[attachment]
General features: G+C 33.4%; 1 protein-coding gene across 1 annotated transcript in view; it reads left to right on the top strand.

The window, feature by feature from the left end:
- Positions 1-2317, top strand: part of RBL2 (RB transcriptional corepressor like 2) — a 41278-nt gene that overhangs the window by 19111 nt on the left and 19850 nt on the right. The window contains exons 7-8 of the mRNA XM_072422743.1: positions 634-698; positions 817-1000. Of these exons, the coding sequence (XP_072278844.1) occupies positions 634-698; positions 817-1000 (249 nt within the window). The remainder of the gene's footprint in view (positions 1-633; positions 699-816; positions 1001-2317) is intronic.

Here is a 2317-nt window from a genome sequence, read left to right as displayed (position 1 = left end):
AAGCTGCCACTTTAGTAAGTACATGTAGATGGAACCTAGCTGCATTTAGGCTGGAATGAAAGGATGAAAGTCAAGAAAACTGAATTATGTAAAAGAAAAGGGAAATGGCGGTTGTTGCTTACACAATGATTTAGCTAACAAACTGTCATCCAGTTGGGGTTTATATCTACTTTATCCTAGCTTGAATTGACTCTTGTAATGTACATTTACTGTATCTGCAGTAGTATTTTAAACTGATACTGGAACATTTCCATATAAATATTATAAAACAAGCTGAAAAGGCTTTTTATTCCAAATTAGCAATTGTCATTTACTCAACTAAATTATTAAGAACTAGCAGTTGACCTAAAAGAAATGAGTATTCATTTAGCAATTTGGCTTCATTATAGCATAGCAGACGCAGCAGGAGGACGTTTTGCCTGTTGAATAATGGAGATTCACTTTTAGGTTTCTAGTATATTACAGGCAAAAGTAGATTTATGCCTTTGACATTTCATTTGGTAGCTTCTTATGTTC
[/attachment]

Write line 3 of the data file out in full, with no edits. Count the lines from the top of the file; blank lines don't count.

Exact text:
- Positions 1-2317, top strand: part of RBL2 (RB transcriptional corepressor like 2) — a 41278-nt gene that overhangs the window by 19111 nt on the left and 19850 nt on the right. The window contains exons 7-8 of the mRNA XM_072422743.1: positions 634-698; positions 817-1000. Of these exons, the coding sequence (XP_072278844.1) occupies positions 634-698; positions 817-1000 (249 nt within the window). The remainder of the gene's footprint in view (positions 1-633; positions 699-816; positions 1001-2317) is intronic.